Tarpon along the Emerald Coast are an untapped resource. The tarpon usually start to show up in May and last into late August or early September. The heart of the run, and when you can expect to have the best fishing, is June and July.
Tarpon in our area range from Indian Pass, to Port St. Joe, Crooked Island Sound, Panama City Beach, Destin, Navarre, and Pensacola. The piers catch the majority of the tarpon that are caught in the area, but there are plenty to be caught by anglers fishing from boats. The tarpon we catch range from 50lb fish to in excess of 200lb.
Tarpon fishing is very exciting because of the aerial displays put on once they have been hooked. Most are caught spot casting to individual fish or schools.
The extremely clear waters of the Emerald Coast provide a challenge of getting close enough to the tarpon to get them to bite, but not spook them into not biting. In this article we are going to teach you how to get the bite of a lifetime.
Rods and Reels
For the most part we use spinning tackle 30lb to 65lb. Most of the guys fishing the pier use 8ft to 9ft medium heavy spinning outfits spooled with Power Pro braided line in 50lb or 65lb. Anglers fishing from a boat generally use 7ft to 8ft rods, again spooled with 50lb to 65lb braided line.
You don’t want the rods too heavy or you’ll pull a lot of hooks when the tarpon jump once they’re hooked. The rods need to have some bend to them. If you’ve ever heard the term BOW TO THE TARPON, you’ll understand. When you hook a tarpon, they put on quite an arial display jumping out of the water multiple times in an effort to shake the hook free. When you feel the tarpon nearing the surface and can anticipate the jump you need to lower the tip of the rod just as the tarpon jumps to relieve some of the pressure, so you do NOT pull the hook or break the fish off. This is where the term BOW TO THE TARPON comes from.
When and Where to Catch Tarpon
Tarpon can show up in early May and last into September, but the bulk of the tarpon are caught from June to Mid-August.
All along the coast, the piers are some of the most popular spots for tarpon. They can be caught all day, but early morning and late afternoon seem to be the best times. You see just as many tarpon during the middle of the day, but when the sun is high in the sky the tarpon can see better and are more likely to get spooked and not bite.
When fishing from a boat along the beaches and just off the sand bar, the times are the same as pier fishing. The exception is fishing Indian Pass where the water is not as clear. Here, the fish tend to bite better on the tide change rather than early and late. The other exception is fishing Crooked Island Sound where we ease along mostly from boats with poling platforms and spot cast at the tarpon. In this cast the best times are when the sun is high in the sky and you have better visual on the tarpon.
When you are boat fishing along the coast just off the sand bar, you want to look for the tarpon rolling along gulping air. If you motor up to these fish your chances of getting a bite are slim to none. You need to figure out the line the tarpon are moving along and anchor and wait for them to swim by you unless you have a trolling motor. The trolling motor is quite enough to sneak up on the fish without spooking them.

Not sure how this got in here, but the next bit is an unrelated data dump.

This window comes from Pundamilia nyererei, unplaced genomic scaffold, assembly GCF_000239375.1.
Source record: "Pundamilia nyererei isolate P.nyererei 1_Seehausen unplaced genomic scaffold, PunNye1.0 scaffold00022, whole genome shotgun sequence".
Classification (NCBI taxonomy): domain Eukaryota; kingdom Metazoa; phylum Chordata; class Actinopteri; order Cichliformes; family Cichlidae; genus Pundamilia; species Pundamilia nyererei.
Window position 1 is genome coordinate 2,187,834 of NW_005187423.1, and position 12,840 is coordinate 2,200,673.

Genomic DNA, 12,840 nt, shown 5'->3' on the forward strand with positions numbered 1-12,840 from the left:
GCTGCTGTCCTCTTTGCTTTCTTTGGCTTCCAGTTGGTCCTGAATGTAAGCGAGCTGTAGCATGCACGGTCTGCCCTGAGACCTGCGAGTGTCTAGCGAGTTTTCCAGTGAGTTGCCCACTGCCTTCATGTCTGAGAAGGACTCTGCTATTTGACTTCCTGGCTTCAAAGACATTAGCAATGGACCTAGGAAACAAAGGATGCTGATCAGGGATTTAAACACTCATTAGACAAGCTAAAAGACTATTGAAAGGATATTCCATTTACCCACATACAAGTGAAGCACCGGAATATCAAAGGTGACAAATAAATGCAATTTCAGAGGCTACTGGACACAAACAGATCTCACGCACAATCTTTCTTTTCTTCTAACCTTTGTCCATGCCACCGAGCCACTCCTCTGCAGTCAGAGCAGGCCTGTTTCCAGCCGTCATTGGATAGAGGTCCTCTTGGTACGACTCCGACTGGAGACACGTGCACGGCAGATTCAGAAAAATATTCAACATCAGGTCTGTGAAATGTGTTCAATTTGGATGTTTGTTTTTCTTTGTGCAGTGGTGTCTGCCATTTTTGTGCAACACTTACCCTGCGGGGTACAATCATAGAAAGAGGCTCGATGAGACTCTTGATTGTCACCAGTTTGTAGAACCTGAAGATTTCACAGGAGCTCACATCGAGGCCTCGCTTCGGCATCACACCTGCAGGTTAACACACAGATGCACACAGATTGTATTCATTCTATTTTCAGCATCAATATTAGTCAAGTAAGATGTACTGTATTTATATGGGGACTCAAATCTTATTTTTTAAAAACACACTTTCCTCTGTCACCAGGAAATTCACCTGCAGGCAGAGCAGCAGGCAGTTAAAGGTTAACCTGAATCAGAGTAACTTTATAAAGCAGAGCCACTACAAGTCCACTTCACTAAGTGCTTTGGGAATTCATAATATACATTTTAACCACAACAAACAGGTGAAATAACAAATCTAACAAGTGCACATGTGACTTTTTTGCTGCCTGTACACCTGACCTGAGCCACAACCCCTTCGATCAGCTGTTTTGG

Baits change depending on the area you are fishing but there is one constant. MULLET!!
- Indian Pass, Port St Joe and and Crooked Island Sound: Menhaden and Mullet
- Panama City, Destin, Navarre and Pensacola: LYs, Mullet, and Threadfin Herring.
There is a lot of confusion about LYs and Menhaden, locally a lot people call menhaden LYs but there is a big difference. Menhaden are mostly in the bay and LYs in the gulf. There is also a threadfin herring.
Below: Threadfin Herring , Menhaden, LYs, Mullet
The mullet is the one bait that will work just about anywhere, you can use finger mullet and then larger mullet up to almost 1lb in size. Mullet are a favored baitfish for almost any coastal species and can be caught with a cast net almost year round.
To make a live bait rig choose an Owner Mutu Light 5/0-7/0 hook and make a Carolina Rig out of 60lb Seaguar Fluorocarbon leader about 18 to 24in long with a barrel swivel.
Tarpon will take a variety of lures from spoons, topwater poppers, rattle traps, and I can not stress enough the number one bait is a Berkley Swim Bait in 5in or 6in size and by far the most popular is the 6in size.
During the summer of 2014, Jason Zabelski caught over 20 tarpon off the Okaloosa Island Pier all on Berkley Swim Baits. It was one of the finest exhibitions of tarpon fishing from the pier I can ever remember. I am not 100% sure, but I believe he caught them all on swim baits. The Berkley swim baits also work for kings, amberjack, snapper, grouper, tuna, dolphin and redfish.
If you haven’t given this exciting fishery a chance, you’re missing out on some real action. While tarpon are not edible, and this is a catch and release fishery, don’t miss the chance to get in on the action as there are not many species that bring this much excitement. The thrill of a 100lb plus tarpon screaming the line off, your reel jumping numerous times, putting on an aerial display second to none will make your heart race!
Provided by Tim Broom, Half Hitch Destin manager.